Hunt v. Hunt

Annotate this Case

208 A.2d 731 (1965)

James W. HUNT, Appellant, v. Mary Virginia HUNT, Appellee.

No. 3592.

District of Columbia Court of Appeals.

Argued February 23, 1965.

Decided April 12, 1965.

*732 Alvin L. Newmyer, Jr., Washington, D. C., for appellant. Sidney A. Cohen, Washington, D. C., entered an appearance for appellant.

John J. Dwyer, Washington, D. C., for appellee.

Before HOOD, Chief Judge, MYERS, Associate Judge, and CAYTON (Chief Judge, Retired).

CAYTON, Judge:

Appellee sued for an absolute divorce on the ground of her husband's "final conviction of a felony involving moral turpitude." (Code 1961, § 16-403). She prayed for alimony and also asked that the property rights of the parties in certain real property be adjudicated. The trial court granted the divorce, awarded the wife alimony, and ruled that the wife was entitled to a halfinterest in the real properties in issue. The husband has appealed.

The parties were married in 1942. In 1945 the husband purchased a rooming house for $30,000. He met the $5,000 down payment by borrowing from his mother and from a friend, and took title in his mother's name. Two years later he bought the next door property, again taking title in his mother's name, and operated both houses as a tourist home. Subsequently, although the monies advanced by appellant's mother were apparently never repaid, title to both properties was conveyed to appellant and appellee as tenants by the entireties, but were reconveyed to the mother after appellant was arrested for the crime for which he was subsequently convicted. A *733 third piece of property was purchased by appellant in 1948 as a home for his family. Title to this property was originally taken in the name of both parties as tenants by the entireties, but as was done with the other two properties, title was subsequently transferred to the mother after appellant's arrest.

During the period of appellant's incarceration, his mother died leaving a will naming appellant as the sole beneficiary. Accordingly, record title to all the properties here involved reverted to appellant and remained thereafter in his name alone. Prior to the commencement of the instant action he sold the first two properties, and the net proceeds from the sale, $21,683.15, are being held by a title company.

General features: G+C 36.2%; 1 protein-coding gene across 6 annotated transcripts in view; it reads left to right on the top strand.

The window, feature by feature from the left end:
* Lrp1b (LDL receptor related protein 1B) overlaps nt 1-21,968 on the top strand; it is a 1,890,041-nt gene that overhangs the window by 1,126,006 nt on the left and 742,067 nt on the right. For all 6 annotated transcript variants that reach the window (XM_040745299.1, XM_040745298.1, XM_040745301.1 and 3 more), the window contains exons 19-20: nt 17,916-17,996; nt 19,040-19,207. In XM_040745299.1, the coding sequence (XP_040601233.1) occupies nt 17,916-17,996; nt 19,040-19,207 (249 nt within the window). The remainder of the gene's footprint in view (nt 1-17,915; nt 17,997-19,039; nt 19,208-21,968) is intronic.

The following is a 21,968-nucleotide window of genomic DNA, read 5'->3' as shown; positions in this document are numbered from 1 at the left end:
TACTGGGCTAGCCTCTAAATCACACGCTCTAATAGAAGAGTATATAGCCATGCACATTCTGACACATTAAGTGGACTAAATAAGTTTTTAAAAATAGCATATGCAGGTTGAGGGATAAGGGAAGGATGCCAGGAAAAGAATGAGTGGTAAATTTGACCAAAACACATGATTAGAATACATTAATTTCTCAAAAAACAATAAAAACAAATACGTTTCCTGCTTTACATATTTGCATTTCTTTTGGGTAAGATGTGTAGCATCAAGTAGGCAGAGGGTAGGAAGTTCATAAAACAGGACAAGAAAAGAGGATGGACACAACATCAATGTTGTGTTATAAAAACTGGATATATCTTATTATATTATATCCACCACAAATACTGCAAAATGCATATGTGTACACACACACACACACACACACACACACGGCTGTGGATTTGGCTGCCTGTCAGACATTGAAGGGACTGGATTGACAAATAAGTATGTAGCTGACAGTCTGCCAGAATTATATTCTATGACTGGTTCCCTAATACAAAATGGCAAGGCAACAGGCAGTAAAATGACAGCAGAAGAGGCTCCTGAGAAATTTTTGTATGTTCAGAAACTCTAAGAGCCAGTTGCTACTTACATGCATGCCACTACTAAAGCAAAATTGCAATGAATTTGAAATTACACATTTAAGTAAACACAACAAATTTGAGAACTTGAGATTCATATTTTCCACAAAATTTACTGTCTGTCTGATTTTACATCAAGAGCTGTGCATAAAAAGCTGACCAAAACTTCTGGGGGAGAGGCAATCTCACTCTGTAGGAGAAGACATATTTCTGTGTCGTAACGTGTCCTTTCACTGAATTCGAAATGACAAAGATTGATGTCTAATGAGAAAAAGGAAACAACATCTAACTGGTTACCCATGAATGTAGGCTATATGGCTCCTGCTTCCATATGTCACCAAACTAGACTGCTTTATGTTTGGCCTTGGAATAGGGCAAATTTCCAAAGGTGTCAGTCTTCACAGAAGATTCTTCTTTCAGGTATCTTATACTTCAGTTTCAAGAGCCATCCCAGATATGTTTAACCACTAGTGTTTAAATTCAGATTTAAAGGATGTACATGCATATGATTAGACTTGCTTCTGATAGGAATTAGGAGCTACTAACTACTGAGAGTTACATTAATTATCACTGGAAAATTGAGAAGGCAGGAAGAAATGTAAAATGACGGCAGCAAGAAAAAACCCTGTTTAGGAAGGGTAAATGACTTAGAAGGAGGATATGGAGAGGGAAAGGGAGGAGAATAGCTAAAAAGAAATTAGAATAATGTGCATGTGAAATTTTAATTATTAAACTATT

Appellant argues initially that the trial court had no jurisdiction to award the wife any interest in the three properties, primarily because at the time the action was brought, record title to those properties or to the proceeds therefrom was vested in the husband alone. We think such is not the law. While our Code, § 16-409, empowers the Domestic Relations Branch to apportion, upon the entry of a final decree of divorce or annulment, only jointly held property, it is settled that where the wife is found to have some interest, whether legal or equitable, in the property involved, the court may adjudicate the property rights of the parties and award the wife property which belongs to her. Wheeler v. Wheeler, 88 U.S.App.D.C. 193, 188 F.2d 31 (1951). In the instant case, it was stipulated that prior to the husband's arrest title to all properties here in question had stood in the name of the parties jointly as tenants by the entireties. We think that on the basis of that stipulation the trial court acted properly in taking jurisdiction and hearing the case, and in making the finding of fact, amply supported by the record, that these two parties remained the equitable owners of the properties because the last transfers to the mother were made without considerationin an admitted attempt to prevent creditors from reaching the properties and to enable the defendant to proceed in forma pauperis in connection with his criminal conviction.

Appellant also argues that the trial court abused its discretion in awarding the wife any interest in the properties or the proceeds therefrom. He points to the absence of any evidence showing a direct financial contribution by the wife, and says that the finding by the trial court that the wife assisted in the operation of the business is insufficient to support the division of property ordered. Again we cannot agree. While the apportionment may to some seem unfair or even harsh, we are satisfied that the trial judge reached his conclusion "as the result of the exercise of a sound discretion." Lundregan v. Lundregan, D.C. Mun.App., 176 A.2d 790. As there noted:

"* * * [T]he direct financial contribution by the wife, although an important factor, is not the sole and decisive factor in determining her interest in the property. The trial court must `exercise a sound judicial discretion in adjusting the property rights of the parties'; it may award a wife the amount she has contributed or a greater amount, or award her a share in the property even though she has made no direct contribution to its purchase. No hard and fast rule can be laid down. Each case must be decided on its particular circumstances * * *."

Finally, appellant challenges the trial court's award of $225 monthly alimony and child support as "confiscatory" and a "gross abuse of discretion." But, as has many times been said, both the award of alimony and the amount to be awarded are matters confided to the trial court's sound discretion. The exercise of such discretion will not be disturbed on appeal except *734 for manifest abusewhich appellant has not demonstrated here.[1] We note that appellant will always have the right to seek a reduction of the award in the trial court, upon proper proof.



[1] See, e. g., Shelton v. Shelton, D.C.Mun.App., 153 A.2d 663 (1959).